0102030405060708090100Two-Year-Old 2 dose MMR coverage in DA5with 12 month trailing averageHealth System PerformanceMonito...
Best PractiseHealthCareSystem(Poore M.,as cited inNeuwelt P. etal.., JNZMA2009;122(1290))Organizational culture with equal...
3. Health Equity Surveillance• Key Objective:To enhance the current population health statussurveillance, analysis reporti...
(Draft) Core Health Status IndicatorsPopulation:DemographicsPopulation projectionsDependency ratioNewcomer/immigrant/refug...
Population Health Equity SurveillanceDifferentialexposureDifferentialvulnerabilityDifferentialhealth statusDifferentialhea...
Health Disparity ReportThe Community View Collaboration
Relationships and Partnerships• Strengthen relationships to enhancereporting:– Primary Health,– First Nations and Métis He...
Challenges associated with SDOHMonitoring and Reporting• Choosing deficit- vs. asset-based measures• Time lag between data...
Challenges Associated with SDOH Action• Communicating complex data constructively andeffectively• Involving those affected...
Elements of Success• Dynamic and credible leadership• Credible research/evidence• Multidisciplinary approach to monitoring...
• Extensive research and reporting on the SDOH hasbeen used by Saskatoon Health Region’sPopulation and Public Health (PPH)...
Questions?Cristina UgoliniManager, Public Health ObservatoryCristina.ugolini@saskatoonhealthregion.caDr. Julie Kryzanowski...
What Can the Health System Do to Improve Health Equity?
What Can the Health System Do to Improve Health Equity?
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What Can the Health System Do to Improve Health Equity?

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Improvement Story session at the 2013 Saskatchewan Health Care Quality Summit. For more information about the summit, visit www.qualitysummit.ca. Follow @QualitySummit on Twitter.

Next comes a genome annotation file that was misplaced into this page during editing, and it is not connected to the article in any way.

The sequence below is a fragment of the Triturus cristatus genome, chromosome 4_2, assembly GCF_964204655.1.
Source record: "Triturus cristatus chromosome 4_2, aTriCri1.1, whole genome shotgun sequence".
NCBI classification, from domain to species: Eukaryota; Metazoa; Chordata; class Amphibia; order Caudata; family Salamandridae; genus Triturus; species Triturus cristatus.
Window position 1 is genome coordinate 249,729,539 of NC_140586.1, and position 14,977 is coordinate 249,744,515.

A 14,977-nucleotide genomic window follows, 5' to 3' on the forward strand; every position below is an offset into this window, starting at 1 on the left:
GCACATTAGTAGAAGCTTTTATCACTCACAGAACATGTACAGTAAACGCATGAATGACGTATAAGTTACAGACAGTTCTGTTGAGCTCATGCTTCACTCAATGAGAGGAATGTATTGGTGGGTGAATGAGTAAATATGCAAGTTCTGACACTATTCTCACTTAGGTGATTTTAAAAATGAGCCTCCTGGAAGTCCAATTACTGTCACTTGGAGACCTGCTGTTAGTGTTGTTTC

It has been known for some time that there are wide variations in health status between different population groups and wide variations in appropriate use of high quality health services. Health care providers should aim to achieve equal service for equal need as a unique contribution to addressing this problem. For example, service utilization variations might be due to lack of service availability, accessibility, cultural appropriateness, or due to patient and family situations (i.e., affordability, emotional stress, language barriers). The challenge is to identify service utilization variations, understand reasons for them and take action to improve the situation. Solutions will depend on the active involvement of professionals, managers, patients and their families.
Better Health

Cristina Ugolini; Julie Kryzanowski

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What Can the Health System Do to Improve Health Equity?